About William Halligan

Although no longer seeing patients, Dr. Halligan is still active in the dental and TMJ communities maintaining membership in the American Dental Association, the California Dental Association, and the American Academy of Craniofacial Pain (a TMD organization).

Dr Halligan is available to answer questions from patients/consumers who have TMJ pain and related issues

Upon request he can review patient complaints and history, read jaw CT scans or MRIs and provide a report of findings; by special arrangement he is also available for telephone or Zoom consultation. Please refer to this website for further details.

For dental professionals, Dr. Halligan is available for consultation especially regarding patients with TMJ or occlusal issues

His many years of experience can be valuable whether one is implementing TMD treatments in a general practice setting or wishes to have a practice devoted entirely to oral-facial pain treatment. Watch this space for approved Continuing Education opportunities in the form of written articles, videos, or in person presentations to dental study clubs or state and local dental organizations.

Dr. Halligan has been called a “lifetime adventurer”

While that may be a bit of an exaggeration, he and his wife, Andrea, have travelled extensively and most of their vacations have involved travelling by foot or occasionally by bicycle. They have mountain biked over dirt roads from Argentina over the Andes and into Chile, have kayaked in the Milford Sound, and once both managed to gain weight while walking 175 miles from hut to hut and town to town in the South Tyrol. Having both enjoyed hiking and fishing the Eastern Sierra Nevada—Andrea since age 7 and Dr. Halligan since his teens—they now call the mountains their home and spend more than a little time out in the land of ‘Mountains and Rivers without end,’ to quote Gary Snyder.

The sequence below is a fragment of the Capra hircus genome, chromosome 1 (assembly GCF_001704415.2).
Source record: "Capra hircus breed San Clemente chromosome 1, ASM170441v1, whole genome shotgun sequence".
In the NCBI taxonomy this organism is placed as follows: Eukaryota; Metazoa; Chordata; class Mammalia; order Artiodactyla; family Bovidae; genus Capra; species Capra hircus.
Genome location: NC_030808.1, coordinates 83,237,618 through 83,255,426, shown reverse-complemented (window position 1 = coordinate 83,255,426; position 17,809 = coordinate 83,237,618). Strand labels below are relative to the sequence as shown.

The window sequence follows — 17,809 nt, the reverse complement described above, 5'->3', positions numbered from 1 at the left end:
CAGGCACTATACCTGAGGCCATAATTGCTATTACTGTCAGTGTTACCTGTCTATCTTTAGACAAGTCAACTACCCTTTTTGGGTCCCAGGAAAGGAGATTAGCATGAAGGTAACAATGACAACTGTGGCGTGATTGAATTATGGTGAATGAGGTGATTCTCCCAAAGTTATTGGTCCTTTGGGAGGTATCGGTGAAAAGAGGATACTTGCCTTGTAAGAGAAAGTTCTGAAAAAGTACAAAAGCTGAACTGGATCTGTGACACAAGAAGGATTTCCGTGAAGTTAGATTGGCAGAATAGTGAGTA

Left: Biking in the Eastern Sierra. Middle: Hiking the Salkantay Trail to Machu Picchu. Salkantay is the highest peak in the Vilcabamba mountain range, part of the Peruvian Andes. Right: The intrepid hikers. Andrea and me at 15,253 feet at the Salkantay Pass. It’s mid-summer in Peru, but cold at this elevation. Yes, that’s snow in the background.